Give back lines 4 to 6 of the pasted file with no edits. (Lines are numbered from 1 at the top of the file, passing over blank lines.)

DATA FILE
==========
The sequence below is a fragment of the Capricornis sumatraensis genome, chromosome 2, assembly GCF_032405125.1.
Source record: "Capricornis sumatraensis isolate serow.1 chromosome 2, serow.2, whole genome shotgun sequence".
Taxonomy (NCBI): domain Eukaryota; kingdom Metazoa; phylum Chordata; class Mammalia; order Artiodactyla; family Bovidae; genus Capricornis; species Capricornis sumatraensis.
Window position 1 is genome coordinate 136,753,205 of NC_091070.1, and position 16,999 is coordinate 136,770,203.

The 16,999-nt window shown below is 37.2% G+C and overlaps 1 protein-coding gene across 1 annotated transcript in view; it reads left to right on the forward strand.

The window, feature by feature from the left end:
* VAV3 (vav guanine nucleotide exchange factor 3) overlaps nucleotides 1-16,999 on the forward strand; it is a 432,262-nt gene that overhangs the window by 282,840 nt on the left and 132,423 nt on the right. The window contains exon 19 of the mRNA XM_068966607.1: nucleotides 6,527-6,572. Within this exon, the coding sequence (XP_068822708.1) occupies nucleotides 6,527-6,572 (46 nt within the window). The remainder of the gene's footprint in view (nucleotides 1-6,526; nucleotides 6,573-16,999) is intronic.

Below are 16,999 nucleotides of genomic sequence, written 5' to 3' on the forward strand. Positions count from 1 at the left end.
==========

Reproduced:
Window position 1 is genome coordinate 136,753,205 of NC_091070.1, and position 16,999 is coordinate 136,770,203.

The 16,999-nt window shown below is 37.2% G+C and overlaps 1 protein-coding gene across 1 annotated transcript in view; it reads left to right on the forward strand.

The window, feature by feature from the left end: